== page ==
They don't lie when they say The Ticker is like a family—a very dysfunctional one, but all the more endearing for it. I was, and still am, part of that family, and I couldn't imagine leaving it. I actually cried when I left for D.C. to become The Ticker's Washington correspondent and called in on the first production night, homesick. I was doing things I could only dream of before, but more than anything I wanted to be back in that office struggling with my features section.

Being Washington correspondent was my one link to home, and through this position The Ticker remained a constant fixture in my life when everything changed and a little stability was more than appreciated. After moving to D.C., I felt as if I lived two lives, connected only by The Ticker—life back home and a surreal one as a Capitol Hill correspondent, which got even more surreal when someone close to me was diagnosed with cancer and died within a few weeks.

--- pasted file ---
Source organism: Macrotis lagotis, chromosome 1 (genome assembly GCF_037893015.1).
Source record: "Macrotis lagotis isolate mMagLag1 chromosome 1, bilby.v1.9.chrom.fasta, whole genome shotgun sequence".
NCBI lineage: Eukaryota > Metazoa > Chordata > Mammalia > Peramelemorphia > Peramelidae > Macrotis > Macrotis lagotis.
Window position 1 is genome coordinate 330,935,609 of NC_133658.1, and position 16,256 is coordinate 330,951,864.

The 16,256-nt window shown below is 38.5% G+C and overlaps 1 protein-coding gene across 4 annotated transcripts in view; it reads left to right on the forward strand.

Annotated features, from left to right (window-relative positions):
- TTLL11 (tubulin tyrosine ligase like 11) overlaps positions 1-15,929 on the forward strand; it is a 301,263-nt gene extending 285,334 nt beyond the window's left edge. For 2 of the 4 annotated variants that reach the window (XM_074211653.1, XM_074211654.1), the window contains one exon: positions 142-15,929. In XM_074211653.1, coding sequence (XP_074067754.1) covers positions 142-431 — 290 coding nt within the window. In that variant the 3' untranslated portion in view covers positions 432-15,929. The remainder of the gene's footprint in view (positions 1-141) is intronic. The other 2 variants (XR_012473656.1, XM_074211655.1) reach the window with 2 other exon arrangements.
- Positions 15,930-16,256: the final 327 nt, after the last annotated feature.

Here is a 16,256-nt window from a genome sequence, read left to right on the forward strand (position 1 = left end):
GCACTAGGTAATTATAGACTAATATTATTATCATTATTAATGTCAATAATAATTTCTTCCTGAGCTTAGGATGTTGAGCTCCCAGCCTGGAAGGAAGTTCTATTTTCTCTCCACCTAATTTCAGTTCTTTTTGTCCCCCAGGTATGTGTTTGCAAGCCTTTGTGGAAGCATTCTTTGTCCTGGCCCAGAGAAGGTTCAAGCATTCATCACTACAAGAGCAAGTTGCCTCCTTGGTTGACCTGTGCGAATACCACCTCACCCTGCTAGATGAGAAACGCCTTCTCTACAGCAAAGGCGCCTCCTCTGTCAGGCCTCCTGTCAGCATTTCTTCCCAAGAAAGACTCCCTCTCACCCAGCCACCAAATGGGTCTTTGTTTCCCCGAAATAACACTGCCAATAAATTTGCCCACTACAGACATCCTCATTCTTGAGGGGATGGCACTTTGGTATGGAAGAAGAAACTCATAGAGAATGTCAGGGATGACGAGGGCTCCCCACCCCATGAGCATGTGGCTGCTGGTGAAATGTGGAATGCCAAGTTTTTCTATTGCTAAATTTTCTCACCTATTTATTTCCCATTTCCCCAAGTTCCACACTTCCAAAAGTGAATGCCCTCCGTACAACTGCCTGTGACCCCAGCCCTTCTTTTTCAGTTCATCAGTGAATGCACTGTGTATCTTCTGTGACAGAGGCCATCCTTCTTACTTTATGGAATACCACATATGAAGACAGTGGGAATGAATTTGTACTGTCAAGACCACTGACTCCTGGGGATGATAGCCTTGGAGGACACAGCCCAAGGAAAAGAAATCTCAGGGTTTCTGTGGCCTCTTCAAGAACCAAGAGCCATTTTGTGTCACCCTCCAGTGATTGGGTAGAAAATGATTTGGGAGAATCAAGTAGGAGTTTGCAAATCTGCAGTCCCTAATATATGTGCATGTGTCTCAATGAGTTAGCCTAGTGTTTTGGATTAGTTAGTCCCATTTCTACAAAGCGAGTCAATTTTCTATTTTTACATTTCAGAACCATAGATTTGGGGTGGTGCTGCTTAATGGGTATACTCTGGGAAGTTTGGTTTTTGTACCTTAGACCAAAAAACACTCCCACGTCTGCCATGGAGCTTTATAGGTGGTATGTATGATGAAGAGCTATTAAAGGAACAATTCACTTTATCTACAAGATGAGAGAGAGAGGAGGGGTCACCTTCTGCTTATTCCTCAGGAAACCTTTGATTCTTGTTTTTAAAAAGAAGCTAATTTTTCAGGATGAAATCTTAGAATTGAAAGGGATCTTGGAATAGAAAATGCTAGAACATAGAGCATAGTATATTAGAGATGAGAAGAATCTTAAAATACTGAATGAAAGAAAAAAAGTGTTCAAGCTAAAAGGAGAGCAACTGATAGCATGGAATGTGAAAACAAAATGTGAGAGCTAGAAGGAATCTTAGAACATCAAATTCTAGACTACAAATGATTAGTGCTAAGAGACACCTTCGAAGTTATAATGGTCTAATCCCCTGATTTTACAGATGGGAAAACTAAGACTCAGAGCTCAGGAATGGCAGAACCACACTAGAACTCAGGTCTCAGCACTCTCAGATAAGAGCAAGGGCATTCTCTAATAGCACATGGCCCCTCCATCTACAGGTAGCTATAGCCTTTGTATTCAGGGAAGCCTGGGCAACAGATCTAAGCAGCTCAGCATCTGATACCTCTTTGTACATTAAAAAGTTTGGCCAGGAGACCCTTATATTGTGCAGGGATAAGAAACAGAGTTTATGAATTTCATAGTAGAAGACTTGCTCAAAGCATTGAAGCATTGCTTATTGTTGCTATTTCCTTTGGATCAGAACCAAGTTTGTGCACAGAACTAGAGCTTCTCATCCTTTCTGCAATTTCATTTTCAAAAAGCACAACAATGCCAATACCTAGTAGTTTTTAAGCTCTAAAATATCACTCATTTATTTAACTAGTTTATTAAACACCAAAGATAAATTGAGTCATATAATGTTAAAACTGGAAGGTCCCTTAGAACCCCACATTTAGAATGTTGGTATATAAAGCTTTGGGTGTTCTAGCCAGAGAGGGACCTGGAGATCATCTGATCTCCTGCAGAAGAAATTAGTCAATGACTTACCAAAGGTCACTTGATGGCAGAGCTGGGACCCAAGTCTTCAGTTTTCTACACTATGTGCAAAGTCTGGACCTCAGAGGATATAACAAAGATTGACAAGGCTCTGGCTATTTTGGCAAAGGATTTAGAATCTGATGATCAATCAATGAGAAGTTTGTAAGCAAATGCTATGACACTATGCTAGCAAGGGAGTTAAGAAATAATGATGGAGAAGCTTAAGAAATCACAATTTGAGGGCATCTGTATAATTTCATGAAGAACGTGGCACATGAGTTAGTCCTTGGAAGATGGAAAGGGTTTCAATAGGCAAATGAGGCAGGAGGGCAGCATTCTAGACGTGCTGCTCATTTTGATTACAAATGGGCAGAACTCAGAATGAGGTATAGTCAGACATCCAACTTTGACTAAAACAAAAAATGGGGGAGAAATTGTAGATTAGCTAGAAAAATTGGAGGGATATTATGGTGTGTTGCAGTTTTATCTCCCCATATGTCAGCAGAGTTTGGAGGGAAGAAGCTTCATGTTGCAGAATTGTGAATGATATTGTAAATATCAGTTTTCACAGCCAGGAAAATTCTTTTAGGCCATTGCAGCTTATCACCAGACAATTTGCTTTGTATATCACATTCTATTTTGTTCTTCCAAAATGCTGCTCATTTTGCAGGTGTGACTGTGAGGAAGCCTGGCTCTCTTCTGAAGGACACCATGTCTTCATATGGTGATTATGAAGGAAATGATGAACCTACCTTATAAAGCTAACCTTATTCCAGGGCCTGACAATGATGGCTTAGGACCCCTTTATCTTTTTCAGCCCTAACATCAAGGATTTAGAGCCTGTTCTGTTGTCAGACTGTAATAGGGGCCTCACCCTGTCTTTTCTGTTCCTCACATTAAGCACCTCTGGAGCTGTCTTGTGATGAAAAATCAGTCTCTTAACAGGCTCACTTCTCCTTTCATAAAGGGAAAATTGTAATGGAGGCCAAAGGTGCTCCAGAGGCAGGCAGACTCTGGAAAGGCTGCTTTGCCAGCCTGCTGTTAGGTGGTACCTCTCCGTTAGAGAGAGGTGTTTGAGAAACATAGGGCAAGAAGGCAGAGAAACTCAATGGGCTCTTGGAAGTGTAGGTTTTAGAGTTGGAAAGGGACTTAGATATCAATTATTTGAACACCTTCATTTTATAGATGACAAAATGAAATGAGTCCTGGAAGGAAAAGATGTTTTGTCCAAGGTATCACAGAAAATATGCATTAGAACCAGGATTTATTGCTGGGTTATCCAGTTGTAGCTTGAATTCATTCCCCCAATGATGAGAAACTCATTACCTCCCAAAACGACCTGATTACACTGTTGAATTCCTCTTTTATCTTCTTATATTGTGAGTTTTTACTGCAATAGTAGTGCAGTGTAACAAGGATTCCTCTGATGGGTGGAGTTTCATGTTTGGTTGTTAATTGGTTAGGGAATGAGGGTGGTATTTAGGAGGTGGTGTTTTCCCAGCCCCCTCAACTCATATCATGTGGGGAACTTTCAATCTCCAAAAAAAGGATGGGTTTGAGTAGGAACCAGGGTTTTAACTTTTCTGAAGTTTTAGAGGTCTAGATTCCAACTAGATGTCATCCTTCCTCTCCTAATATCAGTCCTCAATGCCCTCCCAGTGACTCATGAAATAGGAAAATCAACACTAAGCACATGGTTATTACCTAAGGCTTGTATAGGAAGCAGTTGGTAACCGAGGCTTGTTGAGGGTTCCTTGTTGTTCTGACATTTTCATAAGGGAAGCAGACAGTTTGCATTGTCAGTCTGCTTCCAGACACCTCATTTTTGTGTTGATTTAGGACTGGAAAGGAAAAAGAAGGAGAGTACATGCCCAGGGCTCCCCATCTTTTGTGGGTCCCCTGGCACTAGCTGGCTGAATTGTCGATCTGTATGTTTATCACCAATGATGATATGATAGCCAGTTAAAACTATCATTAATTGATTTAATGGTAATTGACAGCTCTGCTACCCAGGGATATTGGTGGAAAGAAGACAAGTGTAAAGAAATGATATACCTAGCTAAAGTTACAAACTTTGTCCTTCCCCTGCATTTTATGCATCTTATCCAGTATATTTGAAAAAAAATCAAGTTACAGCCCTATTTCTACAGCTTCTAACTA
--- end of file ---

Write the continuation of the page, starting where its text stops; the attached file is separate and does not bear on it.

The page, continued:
Throughout those few weeks, whenever I returned, I stopped by the office, not so much for the comfort and support that was in constant supply, as for the sanity found in helping or just seeing the chaotic process of producing the paper and knowing that in the end everything will find its rightful place. After the funeral, I wandered into The Ticker office, sat down, and cried. Finally everything seemed real, and while nothing will ever be the same, it felt good to be home.